Pentecost 25C Job 19:23-27a Luke 20:27-38
I love the cover of this week’s bulletin. It is a simple image with simple phrase; simple but so full of meaning. For to him, all of them are alive!
[the image to the right is NOT the image from the bulletin. at publish, I could not get a copy of the image, so take my word for it, it was kinda cool and it had the words “For to him, all of them are alive!” on the front]
This past week I was talking with a friend about a funeral she had attended recently. At the funeral she had heard an analogy about time in heaven which said that a single day in heaven is like a thousand years on earth. This is an interesting thought and a creative way to communicate the magnificence of life with God and God’s mastery over time itself.
We have lots of images like that; some from scripture and some from people throughout the history of Christianity who tried to describe what heaven would be like. Pearly gates and streets of gold are images that we find in scripture related to the New Jerusalem. Some of the early Christian saints had unusual ideas, such as the one in St Brigit’s prayer where she said she would like to see the Holy Family swimming in a lake of beer for all eternity. Regardless of what the picture is, it is an attempt to describe what heaven will be or is like.
All of these creative examples are designed to help us visualize some sort of answer to one of the questions people have been asking probably since the beginning of humanity: what happens when we die? It was a question debated in Jesus’ time and there was a great divide within Judaism on this very topic. Two significant groups of leaders were on opposite sides of this issue. The Pharisees, those people we often see challenging Jesus, asking him all kinds of tricky questions, and eventually plotting to kill him, believed that there would be a resurrection of the dead. The Sadducees, another group within Judaism sort of like the Pharisees, did not believe there would be any such thing. In fact, they weren’t supportive of the notion of heaven at all and did not concern themselves with any idea related to life after death.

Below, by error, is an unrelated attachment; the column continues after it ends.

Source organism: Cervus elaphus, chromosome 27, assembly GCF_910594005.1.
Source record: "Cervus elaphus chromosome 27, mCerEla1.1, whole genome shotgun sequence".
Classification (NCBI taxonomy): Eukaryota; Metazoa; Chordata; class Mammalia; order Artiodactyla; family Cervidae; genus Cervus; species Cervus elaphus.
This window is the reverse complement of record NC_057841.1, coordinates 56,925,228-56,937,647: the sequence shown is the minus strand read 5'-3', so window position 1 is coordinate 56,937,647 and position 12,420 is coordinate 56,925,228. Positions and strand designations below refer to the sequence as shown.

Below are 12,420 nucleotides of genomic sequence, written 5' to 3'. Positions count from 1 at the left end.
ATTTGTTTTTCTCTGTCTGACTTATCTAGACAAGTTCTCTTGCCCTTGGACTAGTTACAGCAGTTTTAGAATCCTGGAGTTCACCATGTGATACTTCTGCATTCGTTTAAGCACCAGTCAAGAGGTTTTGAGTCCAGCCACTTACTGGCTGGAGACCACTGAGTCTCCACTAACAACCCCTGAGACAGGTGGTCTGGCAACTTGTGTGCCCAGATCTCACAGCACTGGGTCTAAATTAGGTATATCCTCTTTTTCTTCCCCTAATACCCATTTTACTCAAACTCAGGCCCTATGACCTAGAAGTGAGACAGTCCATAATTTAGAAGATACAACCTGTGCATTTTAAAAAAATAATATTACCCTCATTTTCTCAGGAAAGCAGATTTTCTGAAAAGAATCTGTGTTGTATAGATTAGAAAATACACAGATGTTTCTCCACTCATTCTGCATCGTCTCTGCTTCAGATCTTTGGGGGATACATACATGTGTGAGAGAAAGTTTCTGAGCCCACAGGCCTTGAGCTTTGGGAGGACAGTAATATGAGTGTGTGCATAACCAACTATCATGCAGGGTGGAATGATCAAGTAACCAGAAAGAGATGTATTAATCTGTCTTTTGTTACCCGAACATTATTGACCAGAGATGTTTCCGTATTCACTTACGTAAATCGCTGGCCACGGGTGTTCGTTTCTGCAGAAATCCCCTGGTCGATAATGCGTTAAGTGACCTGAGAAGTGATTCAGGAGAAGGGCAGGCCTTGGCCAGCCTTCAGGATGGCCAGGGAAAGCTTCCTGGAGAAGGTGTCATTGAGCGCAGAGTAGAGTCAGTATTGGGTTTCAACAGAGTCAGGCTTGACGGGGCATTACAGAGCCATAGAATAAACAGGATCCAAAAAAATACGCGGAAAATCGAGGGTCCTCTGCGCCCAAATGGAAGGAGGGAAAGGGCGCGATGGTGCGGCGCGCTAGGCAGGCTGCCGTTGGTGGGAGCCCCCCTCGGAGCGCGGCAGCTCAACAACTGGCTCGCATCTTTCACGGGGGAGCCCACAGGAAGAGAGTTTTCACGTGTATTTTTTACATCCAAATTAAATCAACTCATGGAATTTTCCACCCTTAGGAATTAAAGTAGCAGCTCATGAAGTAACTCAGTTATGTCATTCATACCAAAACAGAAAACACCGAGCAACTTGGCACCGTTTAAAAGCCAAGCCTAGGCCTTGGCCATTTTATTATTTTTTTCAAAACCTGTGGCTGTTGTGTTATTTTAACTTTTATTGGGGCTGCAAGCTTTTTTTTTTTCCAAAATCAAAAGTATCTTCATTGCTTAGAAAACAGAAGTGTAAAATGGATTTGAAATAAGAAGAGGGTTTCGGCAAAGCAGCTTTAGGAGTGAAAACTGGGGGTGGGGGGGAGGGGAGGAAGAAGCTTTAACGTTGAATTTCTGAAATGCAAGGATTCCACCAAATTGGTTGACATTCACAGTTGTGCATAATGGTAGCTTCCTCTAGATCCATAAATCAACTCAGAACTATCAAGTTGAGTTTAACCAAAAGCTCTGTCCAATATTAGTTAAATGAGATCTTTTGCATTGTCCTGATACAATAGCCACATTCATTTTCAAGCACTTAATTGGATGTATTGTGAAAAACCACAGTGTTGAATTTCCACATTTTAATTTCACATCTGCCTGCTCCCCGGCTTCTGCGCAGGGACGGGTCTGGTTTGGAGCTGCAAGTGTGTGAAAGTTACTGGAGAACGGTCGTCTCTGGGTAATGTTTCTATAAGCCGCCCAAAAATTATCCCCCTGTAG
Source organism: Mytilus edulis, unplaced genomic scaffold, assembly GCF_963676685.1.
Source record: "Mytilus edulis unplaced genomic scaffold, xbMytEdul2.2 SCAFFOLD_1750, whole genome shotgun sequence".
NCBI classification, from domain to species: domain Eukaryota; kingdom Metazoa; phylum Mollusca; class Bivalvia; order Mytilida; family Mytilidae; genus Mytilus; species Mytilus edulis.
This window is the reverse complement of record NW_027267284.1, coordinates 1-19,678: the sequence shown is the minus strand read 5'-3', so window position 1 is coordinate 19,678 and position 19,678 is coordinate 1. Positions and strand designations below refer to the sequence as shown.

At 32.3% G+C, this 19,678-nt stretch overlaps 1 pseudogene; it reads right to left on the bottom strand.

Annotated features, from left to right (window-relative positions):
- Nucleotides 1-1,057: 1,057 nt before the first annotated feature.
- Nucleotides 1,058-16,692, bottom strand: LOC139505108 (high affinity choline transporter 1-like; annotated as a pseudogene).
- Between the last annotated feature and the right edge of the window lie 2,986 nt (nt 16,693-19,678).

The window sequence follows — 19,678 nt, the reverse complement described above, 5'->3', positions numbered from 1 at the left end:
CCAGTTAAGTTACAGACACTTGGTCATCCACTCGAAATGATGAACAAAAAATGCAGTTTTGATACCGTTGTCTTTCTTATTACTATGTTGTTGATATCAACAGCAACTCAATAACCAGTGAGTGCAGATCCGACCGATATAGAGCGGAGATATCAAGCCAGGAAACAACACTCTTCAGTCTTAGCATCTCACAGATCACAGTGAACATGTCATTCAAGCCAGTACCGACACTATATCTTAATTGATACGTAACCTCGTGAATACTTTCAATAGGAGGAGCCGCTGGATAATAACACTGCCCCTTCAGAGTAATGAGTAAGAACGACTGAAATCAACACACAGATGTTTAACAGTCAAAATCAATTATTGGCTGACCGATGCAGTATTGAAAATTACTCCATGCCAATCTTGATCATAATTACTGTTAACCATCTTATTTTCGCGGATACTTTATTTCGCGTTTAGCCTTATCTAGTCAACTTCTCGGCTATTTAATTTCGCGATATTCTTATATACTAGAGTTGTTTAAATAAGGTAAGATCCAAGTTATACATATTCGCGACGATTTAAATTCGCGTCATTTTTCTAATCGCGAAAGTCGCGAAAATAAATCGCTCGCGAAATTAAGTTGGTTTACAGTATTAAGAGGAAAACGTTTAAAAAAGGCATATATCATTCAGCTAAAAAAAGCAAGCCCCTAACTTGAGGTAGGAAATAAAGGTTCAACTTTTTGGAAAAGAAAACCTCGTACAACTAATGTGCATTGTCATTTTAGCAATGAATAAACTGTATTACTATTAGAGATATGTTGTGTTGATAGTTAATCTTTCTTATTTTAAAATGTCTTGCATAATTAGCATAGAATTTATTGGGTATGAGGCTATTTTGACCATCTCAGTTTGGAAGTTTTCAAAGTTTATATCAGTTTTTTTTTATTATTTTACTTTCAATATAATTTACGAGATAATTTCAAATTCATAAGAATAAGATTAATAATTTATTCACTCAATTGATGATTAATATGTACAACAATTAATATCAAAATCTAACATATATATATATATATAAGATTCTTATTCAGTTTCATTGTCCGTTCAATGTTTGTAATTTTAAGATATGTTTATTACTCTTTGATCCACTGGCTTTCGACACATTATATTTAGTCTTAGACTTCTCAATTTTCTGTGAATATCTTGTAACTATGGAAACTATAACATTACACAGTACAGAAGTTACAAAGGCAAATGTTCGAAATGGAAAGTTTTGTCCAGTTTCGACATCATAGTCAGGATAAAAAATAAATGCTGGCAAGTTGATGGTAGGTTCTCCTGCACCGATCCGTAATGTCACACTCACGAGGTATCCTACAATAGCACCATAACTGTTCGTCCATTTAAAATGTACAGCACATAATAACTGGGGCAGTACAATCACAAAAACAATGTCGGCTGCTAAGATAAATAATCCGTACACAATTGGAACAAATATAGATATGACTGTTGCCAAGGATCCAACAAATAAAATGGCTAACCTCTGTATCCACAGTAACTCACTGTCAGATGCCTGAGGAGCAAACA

There are several places in the Old Testament where we can see support for the ideas of resurrection, one of which is in our first lesson for today. “O that my words were written down! O that they were inscribed in a book! O that with an iron pen and with lead they were engraved on a rock forever! For I know that my Redeemer lives, and that at the last he will stand upon the earth; and after my skin has been thus destroyed, then in my flesh I shall see God, whom I shall see on my side, and my eyes shall behold, and not another.” These are the words of Job speaking about seeing God after he has died and been resurrected.
This is all very interesting stuff. However, it doesn’t really answer that question we started with, the one that humans have been asking for so long: what happens when we die? In one of Paul’s letters to the early church, he attempts to answer this question and even he has a difficult time with it. He calls it a mystery and says that it all happens very quickly. In the twinkling of an eye we are raised from the dead.
Unfortunately, however, there is no place where Paul or Jesus, or anyone else for that matter, gives a clear itinerary for the event. There are no turn by turn directions to get us there and there’s no GPS lady who will tell us how many miles it is or announce that we are “arriving at destination on left.” Of course, that is what we want, isn’t it? We want a brochure, a travel plan, a program for what’s going to happen next.
In today’s gospel text, the Sadducees have come to have a discussion with Jesus. They pose a riddle-like question to him. “Moses wrote for us that if a man’s brother dies, leaving a wife but no children, the man shall marry the widow and raise up children for his brother. Now there were seven brothers; the first married, and died childless; then the second and the third married her, and so in the same way all seven died childless. Finally the woman also died. In the resurrection, therefore, whose wife will the woman be? For the seven had married her.” This set of questions sounds, on the surface, like they are asking something about marriage, remarriage, or the laws concerning these things but in reality, they are asking Jesus a question about what happens when we die.